Hobbiebrunken v. United States Department of Agriculture et al

Filing 31

MEMORANDUM AND ORDER. The court rejects plaintiffs' contentions that RMA's decisions are arbitrary, capricious or contrary to substantial evidence. The clerk is directed to enter judgment in favor of defendants in all three related cases. SEE ORDER FOR DETAILS. Signed by District Judge Monti L. Belot on 1/8/2013. (alm)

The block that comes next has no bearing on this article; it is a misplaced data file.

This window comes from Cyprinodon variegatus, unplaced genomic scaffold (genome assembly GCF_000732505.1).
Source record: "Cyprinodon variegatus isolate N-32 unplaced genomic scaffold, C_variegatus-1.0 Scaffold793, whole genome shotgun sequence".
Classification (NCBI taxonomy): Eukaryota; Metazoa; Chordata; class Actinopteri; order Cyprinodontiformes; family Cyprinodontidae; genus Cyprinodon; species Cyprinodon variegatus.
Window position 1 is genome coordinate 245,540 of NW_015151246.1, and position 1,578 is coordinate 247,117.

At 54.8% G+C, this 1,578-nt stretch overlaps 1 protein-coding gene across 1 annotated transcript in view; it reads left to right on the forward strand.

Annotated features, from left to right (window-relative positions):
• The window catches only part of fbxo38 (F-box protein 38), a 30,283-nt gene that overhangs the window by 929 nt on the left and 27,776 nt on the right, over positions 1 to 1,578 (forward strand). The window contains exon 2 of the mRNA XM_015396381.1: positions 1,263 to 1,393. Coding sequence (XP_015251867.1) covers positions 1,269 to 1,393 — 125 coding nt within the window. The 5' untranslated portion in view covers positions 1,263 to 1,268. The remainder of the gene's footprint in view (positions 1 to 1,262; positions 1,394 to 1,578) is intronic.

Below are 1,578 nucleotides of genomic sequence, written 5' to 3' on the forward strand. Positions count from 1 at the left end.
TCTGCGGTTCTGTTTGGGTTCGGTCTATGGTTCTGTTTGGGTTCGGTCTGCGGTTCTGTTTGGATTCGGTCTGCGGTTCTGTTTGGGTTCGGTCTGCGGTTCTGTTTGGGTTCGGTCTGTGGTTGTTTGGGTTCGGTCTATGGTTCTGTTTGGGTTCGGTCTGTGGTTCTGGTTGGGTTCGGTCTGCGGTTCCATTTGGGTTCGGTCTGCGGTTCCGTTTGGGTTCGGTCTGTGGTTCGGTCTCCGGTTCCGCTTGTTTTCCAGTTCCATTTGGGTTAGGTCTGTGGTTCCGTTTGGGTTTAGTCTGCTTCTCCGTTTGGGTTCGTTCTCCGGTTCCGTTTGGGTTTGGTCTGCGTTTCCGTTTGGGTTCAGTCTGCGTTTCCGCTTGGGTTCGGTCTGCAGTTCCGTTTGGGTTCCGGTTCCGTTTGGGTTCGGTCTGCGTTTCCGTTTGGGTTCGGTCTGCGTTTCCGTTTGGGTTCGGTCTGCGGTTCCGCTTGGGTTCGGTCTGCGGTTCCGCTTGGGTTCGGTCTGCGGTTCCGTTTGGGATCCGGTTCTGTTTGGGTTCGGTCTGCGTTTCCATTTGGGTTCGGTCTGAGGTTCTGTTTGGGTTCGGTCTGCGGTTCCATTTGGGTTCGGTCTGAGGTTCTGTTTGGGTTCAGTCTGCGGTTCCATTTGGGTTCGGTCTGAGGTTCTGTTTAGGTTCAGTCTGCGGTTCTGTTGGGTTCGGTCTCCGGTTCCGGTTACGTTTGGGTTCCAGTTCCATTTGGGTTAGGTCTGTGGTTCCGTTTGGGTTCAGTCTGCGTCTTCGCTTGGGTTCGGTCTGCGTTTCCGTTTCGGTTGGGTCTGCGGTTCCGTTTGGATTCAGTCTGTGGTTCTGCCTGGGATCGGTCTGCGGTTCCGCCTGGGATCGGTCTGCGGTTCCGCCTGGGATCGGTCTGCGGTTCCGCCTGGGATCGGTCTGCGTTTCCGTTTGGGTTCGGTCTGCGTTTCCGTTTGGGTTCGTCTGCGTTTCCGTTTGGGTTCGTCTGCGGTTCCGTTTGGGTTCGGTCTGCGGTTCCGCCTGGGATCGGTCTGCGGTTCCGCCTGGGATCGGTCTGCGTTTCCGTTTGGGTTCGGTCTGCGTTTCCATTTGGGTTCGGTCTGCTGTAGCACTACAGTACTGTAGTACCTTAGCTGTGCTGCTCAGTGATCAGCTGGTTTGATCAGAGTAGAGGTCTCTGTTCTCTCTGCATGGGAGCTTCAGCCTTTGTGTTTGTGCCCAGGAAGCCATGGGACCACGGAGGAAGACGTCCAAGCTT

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IN THE UNITED STATES DISTRICT COURT FOR THE DISTRICT OF KANSAS MICHAEL HOBBIEBRUNKEN, KEVIN HOBBIEBRUNKEN, BRIAN HOBBIEBRUNKEN Plaintiffs, v. TOM VILSACK, SECRETARY OF THE UNITED STATES DEPARTMENT OF AGRICULTURE, et al., Defendants. ) ) ) ) ) ) ) ) ) ) ) ) ) ) CIVIL ACTION Nos. 11-1385-MLB 11-1386-MLB 11-1387-MLB MEMORANDUM AND ORDER Plaintiffs1 filed actions against defendants seeking judicial review of an agency action pursuant to 5 U.S.C. § 1501, et seq. Plaintiffs farmed land in Morton County, Kansas in 2009. are the Secretary of the Department of Agriculture, Defendants the Risk Management Agency (RMA) of the U.S. Department of Agriculture (USDA), and the Federal Crop Insurance Corporation (FCIC). Plaintiffs bring this action seeking a court order overturning RMA’s Good Farming Practices determinations for plaintiffs’ 2009 dryland corn crop. The court has reviewed the briefs submitted by the parties and the administrative record.2 1 Plaintiffs Kevin and Brian are plaintiff Michael Hobbiebrunken’s sons. Plaintiffs have filed three separate actions which have been consolidated for discovery purposes. The undersigned judge was assigned all three cases after it was determined that the issues on review are very similar. Any factual differences in the cases will be noted throughout the opinion. 2 Case No. 11-1385-MLB, Docs. 21, 24, 27, 30; Case No. 11-1386MLB, Docs. 23, 26, 29, 31; Case No. 11-1387-MLB, Docs. 16, 19, 22, 25. I. Background Plaintiffs bring this action pursuant to 7 U.S.C. § 1501 et seq., known as the Federal Crop Insurance Act (FCIA). The FCIC is an agency of the USDA and the RMA performs certain duties on its behalf. 7 C.F.R. part 400 contains the regulations implementing the FCIA, which includes the agencies’ roles in crop insurance. Plaintiffs’ policies and the majority of crop insurance policies are sold to and serviced by private sector Approved Insurance Providers (AIPs) who have entered into a Standard Reinsurance Agreement (SRA) with the FCIC which provides reinsurance to the AIPs. The crop insurance contract is entered into between the AIP and the producer after an application is submitted specifying the crop and land that has been designated as insurable. policies available: yield-based and There are two types of revenue-based. Plaintiffs obtained revenue-based insurance for dryland (non-irrigated) corn in Morton County, Kansas for crop year 2009. target level of revenue which is This type of policy has a based on market prices and production. The FCIA provides that coverage “shall not cover losses due to . . . the failure of the producer to follow good farming practices, including scientifically practices.” sound sustainable 7 U.S.C. § 1508(a)(3)(A)(iii). and organic farming The regulations define “good farming practices” as follows: The production methods utilized to produce the insured crop and allow it to make normal progress toward maturity and produce at least the yield used to determine the production guarantee or amount of insurance, which are: (1) For conventional or sustainable farming practices, those generally recognized by agricultural experts for the area . . . [The AIP] may, or [the insured] may request [the -2- AIP] to, contact FCIC to determine whether or not production methods will be considered to be “good farming practices.” 7 C.F.R. § 457.8. II. Facts and Procedural History Plaintiffs rented land approximately 10 miles north of Elkhart, Kansas, from Steven Miller for crop year 2009. the very southwest corner of Kansas. producers in Kansas. Elkhart is located in Plaintiffs were first year Brian and Kevin were first year farmers. Michael, Kevin and Brian farmed approximately 1807, 1809 and 1758 acres, respectively. Together, plaintiffs planted 5375 acres of dryland corn. Plaintiffs obtained insurance policies from AIP Argo National Inc. for dryland (non-irrigated) corn. Plaintiffs chose the Enterprise Unit (EU) option to insure the crop, which is defined in the policy as a “unit that consists of all insurable planted acreage of the insured crop in the county in which [the named insured has] a share on the date coverage begins for the crop year.” R. at 47. Plaintiffs planted different seed varieties on their land between May 16 and June 2, 2009. The seed was then sprayed with weed control applications on various dates. Michael sprayed the majority of his land in late May, within days of the planting, with the exception on one section which was sprayed in early July. Both Brian and Kevin sprayed their land in late June and early July. On June 13, 2009, the area was hit by a moderate to severe hail storm. The corn was in different growing stages depending on the planting date. At the time of the storm, plaintiffs were prepared to fertilize the crop with nitrogen but did not do so. -3- Plaintiffs believed that the crop had a poor stand after the hail and drought conditions. On July 20, after waiting to see if the corn would recover after the hail storm, plaintiffs filed a Notice of Loss with AIP Argo National, claiming drought and hail as the cause of loss. In support of their claims, plaintiffs submitted letters, pictures, evidence of a hail storm on June 13, seed information, weather data, and invoices and records for weed control applications. Plaintiffs’ records were not individualized; i.e. all seed was purchased by Michael and the spray records were in Michael’s name. Kevin submitted weather data from Kansas State University indicating that Elkart received 4.55 inches of precipitation, and the weather station identified as Richfield 10 WSW received 4.83 inches of precipitation between January 1 through June 30, 2009. 2009. 3.53 inches of precipitation fell in July Total precipitation showed either 8.08 or 8.36 inches of rainfall. Drought Monitor Archives for Kansas reflect that Morton County was either “Normal” or Abnormally Dry” during the weeks of April 7 through July 14. “Abnormally Dry” is not a drought condition, but is the moisture condition closest to “Normal,” and is the mildest of the five condition levels in moisture monitoring. On July 21, the Farms Service Agency (FSA) took photographs of plaintiffs’ crops. AIP Argo National visited plaintiffs’ fields on August 24 and 25 and took photographs. Argo National concluded that the hail storm which passed through Morton County on June 13 had a high probability of hailing on plaintiffs’ fields. On February 23, 2010, Argo National wrote to the Topeka Regional Office (TRO) of RMA requesting a -4- “good farming practice [GFP] determination” regarding farming practices employed by plaintiffs during crop year 2009. Bulletin MGR-05-010 (“GFP Bulletin”), addresses GFP determinations and provides guidance regarding how GFP determinations are to be requested and made. The GFP Bulletin states that if the AIP cannot make a decision regarding GFP based on available information, the AIP then may request in writing that the RMA Regional Office make the GFP determination. The GFP Bulletin provides that the GFP determination is based on the following: 1. The agronomic situation of the producer, which includes material facts about the production methods that were used or will be used to produce the crop as well as weather and climate factors, pest or disease risks, etc. that affect the crop; and 2. The opinion from at least one agricultural expert . . . ; [and] 3. Whether the production method used by the producer will: a. Allow the insured crop to make normal progress toward maturity; b. Produce at least the yield used to determine the production guarantee or amount of insurance, including any adjustments for late planted acreage; c. Not reduce or adversely affect the yield; and d. Be generally recognized for the area . . . . R. at 758-759. A production method that does not meet the standards set forth in the GFP Bulletin is not considered an approved GFP. On May 28, 2010, the TRO issued its GFP determinations. The TRO found that plaintiffs failed to establish that they determined soil fertility or failed to carry out an adequate fertility plan, failed to implement adequate weed control, and failed to plant an appropriate seed selection. The TRO decisions listed 28 supporting exhibits cited -5- in the determination letter and 29 exhibits which were reviewed but not cited.3 Plaintiffs requested reconsideration of the decisions by the RMA Deputy Administrator for Insurance Services in Washington, D.C. Plaintiffs submitted a brief and included a report from Dr. Daniel Krieg, a crop physiologist. affirmed. The RMA GFP determinations of GFP. On December 10, the decision was Reconsiderations only applied to the There is no evidence in the record that plaintiffs’ 2009 losses have been determined to be the result of their failure to follow good farming practices.4 III. Review of Agency Decision Under the Administrative Procedure Act, 5 U.S.C. § 706, the court may set aside an agency’s action if it is “arbitrary, capricious, an abuse of discretion, or otherwise not in accordance with law.” Citizens’ Comm. to Save Our Canyons v. Krueger, 513 F.3d 1169, 1176 (10th Cir. 2008). “The duty of a court reviewing agency action under the ‘arbitrary or capricious' standard is to ascertain whether the agency examined the relevant data and articulated a rational connection between the facts found and the decision made.” Id. Furthermore, the court must “determine whether the agency considered all relevant factors and whether there has been a clear error of judgment.” Id. 3 “A presumption of validity attaches to the agency The administrative record in this case is 2685 pages long. 4 The reconsideration letters issued by the RMA implies that the AIP will assess an amount for plaintiffs’ failure to follow GFP. R. at 36. The policy provides that no coverage is allowed if the loss was caused by the failure to follow good farming practices. R. at 54. The record does not include a final determination on plaintiffs’ claims. Presumably, this appeal halts the claims process as the GFP determination would have an impact on the actual loss determination by the AIP. -6- action and the burden of proof rests with the appellants who challenge such action.” Id. (quoting Colo. Health Care Ass'n v. Colo. Dep't of Soc. Serv., 842 F.2d 1158, 1164 (10th Cir. 1988)). A. Consideration of the Record Plaintiffs contend that RMA’s decisions failed to consider the drought conditions that plaintiffs assert caused their crop losses. According to plaintiffs, the lack of rain, heat and wind, and the hail storm all “played into the big picture.” Br. at 10. Plaintiffs cite to provisions in the Loss Adjustment Manual (LAM) and contend that RMA failed to consider its provisions when deciding plaintiffs’ claims. Reply Br. at 2-3. Plaintiffs specifically assert that RMA failed to follow certain provisions in section 2 of the LAM which discusses uninsured causes of loss: G When loss is due to uninsurable cause(s): (1) Consider production on same or similar crop(s) on other farms in the area, if available. (2) Verify cause of loss (e.g. apparent loss may be poor weed control; however, the damage may have been indirectly caused by insufficient rainfall to activate a properly applied herbicide). *** (5) Determine efforts to prevent or control the situation (chemical used and/or methods followed). Record the number of applications and dates they were applied based on receipts or other third party records. (6) Determine efforts neighbors and others in the community used to prevent or control the same situation. (7) Photograph the evidence of the crop in question and surrounding farms, with identifying landmarks in each photograph. R. at 1476-77. -7- Defendants respond that the LAM provides procedures for the AIP to determine a loss and that RMA is not required to determine a cause of loss. The LAM states that the “AIP is responsible for all loss adjustment responsibilities outlined in [the LAM].” R. at 1158. Furthermore, the GFP determinations issued by RMA specifically state that the GFP process does not include whether or not an insured cause of loss was present. R. at 6. Plaintiffs have not provided any authority for their position that RMA was required to follow section 2 of the LAM when making a GFP determination. Therefore, the failure to follow the provisions in the LAM was not arbitrary and capricious. The GFP Bulletin, however, does provide that the GFP determination must consider the agronomic situation of the producer, including weather and climate. R. at 758. The court finds that RMA’s decisions did consider the weather conditions. RMA’s decisions list all the documents that were considered by the agency, including weather records submitted by plaintiffs, plaintiffs’ expert opinion and plaintiffs’ briefs. Moreover, the reconsideration decisions set forth the weather information in the body of each decision and repeatedly reference the weather. R. at 19, 6, 7, 8, 9, 10, 11, 13. The administrative record clearly shows that plaintiffs’ claims were based on drought and hail. The weather claims were not ignored. The court finds that RMA’s decisions considered the weather conditions but found that plaintiffs did not utilize good farming practices regardless of those weather conditions. B. Support for the Agency’s Conclusions Next, plaintiffs contend that the three failures listed by the agency were not supported in the record. -8- 1. Adequate Seed RMA set forth its determination of a failure to plan an appropriate seed selection as follows: According to the documentation, you selected hybrids based on cost and did not provide supporting documentation for the seeding rate you planted, the selection of a medium maturity hybrid, that you planted at the end of the final planting period, or documentation that you used a hybrid suitable for grain production on dryland in southwest Kansas. You were aware of the growing conditions at the time and were beginning to plant in the final 15 days of the final planting date, May 31, 2009, for Morton County, Exhibit A.3. Other than economics, you provided no information that would support your decision to select the corn hybrids you planted rather than the hybrids recommended by your consultant. The corn hybrids you selected had not been tested for dryland production in southwest Kansas. R. at 35-36, 1914, 1937-38. Plaintiffs assert that the seed they selected was adequate because the results of the germination test were in the 93-95% range and Dr. Krieg, their expert, stated that all the hybrid seed met requirements of federal and state law. Plaintiffs argue that RMA’s decisions that plaintiffs failed to plan an appropriate seed selection was not supported by any evidence. Plaintiffs purchased a variety of seed. The seed type and its characteristics are set forth in RMA’s decisions, which clearly state plaintiffs’ position and also includes excerpts of Dr. Krieg’s opinion. R. at 8-9, 15-18, 1903, 1905-06, 1912-14, 1921-22, 1928-29, 1935-38. Notably, RMA found that plaintiffs’ crop consultant, Carl Speck, recommended 99 and 108 day corn early maturity hybrids from NK and Garst. Plaintiffs did not follow his recommendation. Rather, plaintiffs purchased medium maturity hybrids which averaged 110-118 -9- days and which had not been tested in southwest Kansas. RMA cited the K-State Corn Production Handbook (handbook) which stated that “choosing an appropriate successful corn production.” R. at 35. hybrid is essential for The handbook further stated that “poorly adapted hybrids may yield 50 or more bushels per acre less than the best hybrids.” that “maturity class is the R. at 211. most Plaintiffs’ expert noted critical adaptation to a particular environment.” component R. at 34. defining Plaintiffs, however, choose a seed with a longer maturity date even though they planted at the end of the planting season. doing so was economics. Plaintiffs sole reason for As noted by RMA, economics are not a valid justification in determining if a production method was a GFP. R. at 761. On review, plaintiffs do not offer any evidence that was not considered by RMA. Plaintiffs also have no evidence to refute any findings made by RMA. The court finds that there is substantial evidence to conclude that plaintiffs failed to employ good farming practices when they did not utilize an appropriate seed selection. Hoyl v. Babbitt, 129 F.3d 1377, 1383 (10th Cir. 1997)(“evidence is generally substantial under the APA if it is enough to justify, if the trial were to a jury, refusal to direct a verdict on a factual question.”) 2. Failure to Determine Soil Fertility or Carry out an Adequate Fertility Plan Plaintiffs assert that RMA erroneously concluded that they did not test the soil and the lack of an application of fertilizer showed that plaintiffs failed to use good farming practices. -10- Soil Fertility With respect to the soil testing, plaintiffs assert that they did in fact test the soil contrary to the findings by RMA. In support of this conclusion, plaintiffs cite to Dr. Krieg’s opinion which states that Speck collected soil samples and had them tested. Br. at 14. Plaintiffs, however, failed to offer any evidence that this ever occurred. The only soil samples submitted to RMA were those that were taken in December 2009. Plaintiffs argue, without any authority, that the nutrients in the soil in December 2009 were present in the soil prior to planting the corn in May. The handbook states that the “most reliable means of determining fertilizer need is by soil testing regularly with continual support from other methods listed.” R. at 27. Plaintiffs have not provided any evidence that they took any steps to determine the fertility of the soil prior to planting. Plaintiffs’ argument is not sufficient to support a finding that RMA’s decision was arbitrary and capricious. Fertility Plan Plaintiffs next assert that RMA ignored the fact that plaintiffs were prepared to apply fertilizer but did not do so because the hail had damaged their crops. RMA did not ignore plaintiffs’ position. TRO RMA noted that the evidence submitted by plaintiffs was not clear and there was no documentation to indicate the purchase or application of fertilizer. On appeal, RMA found that plaintiffs had a duty, pursuant to the insurance contract, to protect their crop. RMA found that the duty to protect the crop required plaintiffs to apply fertilizer prior to July 20, the date of the claim. The recommended nitrogen algorithm in the handbook provides that -11- 40 pounds of nitrogen per acre are recommended to achieve the goal of 39 bushels per acre. calculation. R. at 27, 219. Dr. Krieg agreed with this The handbook states that nitrogen may be applied before planting, at planting, and/or as a sidedressing after corn is up. at 219. R. The handbook states that nitrogen uptake by corn is about 25 days after emergence and that the applications should be made early. R. at 219. Plaintiffs planted their corn between mid and late May. The hail storm came on June 13. Plaintiffs did not apply nitrogen to their corn. RMA determined that the failure to apply fertilizer was not a good farming practice. RMA referenced the insurance contract which requires plaintiffs to provide sufficient care in the event of damage to the crop and further stated that plaintiffs should have immediately submitted a claim if they believed that there was hail damage. Plaintiffs argue that RMA did not know the condition of the corn and that Michael’s verified statement regarding the corn’s condition is sufficient to find that the corn was damaged and fertilizer should not be applied. decision was plaintiffs Plaintiffs have the burden to show that RMA’s arbitrary provide and evidence arbitrary and capricious. capricious. RMA’s of damage the crop requirement in June is that not RMA or the AIP had no knowledge of any potential damage to the crop in June 2009. RMA’s determination that plaintiffs had a duty to protect their crop and report a loss immediately is also not arbitrary and capricious. The court finds that there is substantial evidence to conclude that plaintiffs failed to employ good farming practices when they did not determine soil fertility or carry out a fertility plan. -12- 3. Lack of Herbicide Plaintiffs’ photographs bindweed. of crop had a plaintiffs’ significant land, the weed problem. fields were In overrun the with On some photos, it is difficult to distinguish where the stands of corn were located. Plaintiffs’ crop consultant, Speck, recommended a weed control program that would specifically address the bindweed problem. expensive. Speck acknowledged that his recommendation was Plaintiffs did not follow Speck’s recommendation but choose a cheaper alternative and did not purchase the herbicide which targets bindweed. occasion. Plaintiffs also only applied the herbicide on one Kevin and Brian sprayed their crop on various dates which ranged from 24 to 39 days after planting. Michael sprayed the majority of his crop a few days after planting, with the exception of one section which was sprayed 34 days after planting. With respect to all plaintiffs, RMA determined that they had not utilized good farming practices because they only applied one application of herbicide, failed to provide documentation to support their weed control program and did not provide enough information to support the conclusion that the environmental conditions were extreme enough to render the herbicides ineffective. On review, plaintiffs contend that the agency failed to consider that the fields were tilled with a Sunflower 3300 Blade plow and that the hail and drought conditions affected the herbicide. After a review of the RMA decisions, the court finds that the agency did consider plaintiffs’ use of the plow. RMA considered the Argo letter which discussed the plow and plaintiffs’ position that the plow was used to expose the weeds. In addition, Argo attached a video -13- demonstrating the plow. Nevertheless, RMA determined that plaintiffs should have made subsequent applications of herbicide to the crop. The photos show that the crop was overrun by weeds and that further action was necessary to control those weeds. RMA determined that plaintiffs’ single application of herbicide was a failure to utilize good farming practices. Plaintiffs’ argument concerning this determination is that the drought conditions would not have permitted a subsequent application of herbicide to be effective. In its opinion, RMA cited the weather conditions in Elkhart, Kansas, during the time of planting and application. during the relevant time period and RMA cited the rainfall noted that the recorded precipitation during the application period was 1.92 inches. 1911. R. at RMA found that the weather conditions were not extreme enough to render the application of herbicides ineffective. Plaintiffs have not presented any evidence to rebut this conclusion by RMA. Plaintiffs also failed to establish a herbicide plan for their crop. Apparently, plaintiffs had no intention of applying any more herbicide to their crop. used on their crop. RMA reviewed the products which plaintiffs Two herbicides used by plaintiffs both stated that repeat treatments may be necessary. R. at 1910. In addition, the handbook states that corn is vulnerable to weed competition in the first four weeks and that in most fields weed pressure is too high for one application to be adequate. R. at 30, 1909, 1932. have these not attempted to rebut facts set Plaintiffs forth in the determinations and did not provide RMA with any evidence that one application of their herbicide was sufficient. After a review of RMA’s decision, the court finds that RMA’s decision was supported by -14- substantial evidence. 4. Failure to Timely Respond Finally, plaintiffs contend that the agency had a duty to make a timely investigation and inform them of their duty to continue to care for the crop. Plaintiffs, however, cite no provision to support their position that the agency has a duty to respond to a claim. the entity that investigates and services the claims. The AIP is RMA’s duties are set forth in the record and they do not include an initial investigation into a claim. Moreover, plaintiffs’ policy explicitly states that plaintiffs must protect the crop from further damage by providing sufficient care. R. at 55. Therefore, RMA did not have a duty to respond to plaintiffs’ initial claim made to the AIP. IV. Conclusion For the above-stated reasons, the court rejects plaintiffs’ contentions that RMA’s decisions are arbitrary, capricious or contrary to substantial evidence. The clerk is directed to enter judgment in favor of defendants in all three related cases. A motion for reconsideration of this order is not encouraged. The standards governing motions to reconsider are well established. Comeau v. Rupp, 810 F. Supp. 1172 (D. Kan. 1992). Any such motion shall not exceed three pages and shall strictly comply with the standards enunciated by this court in Comeau v. Rupp. The response to any motion for reconsideration shall not exceed three pages. No reply shall be filed. -15- IT IS SO ORDERED. Dated this 8th day of January 2013, at Wichita, Kansas. s/ Monti Belot Monti L. Belot UNITED STATES DISTRICT JUDGE -16-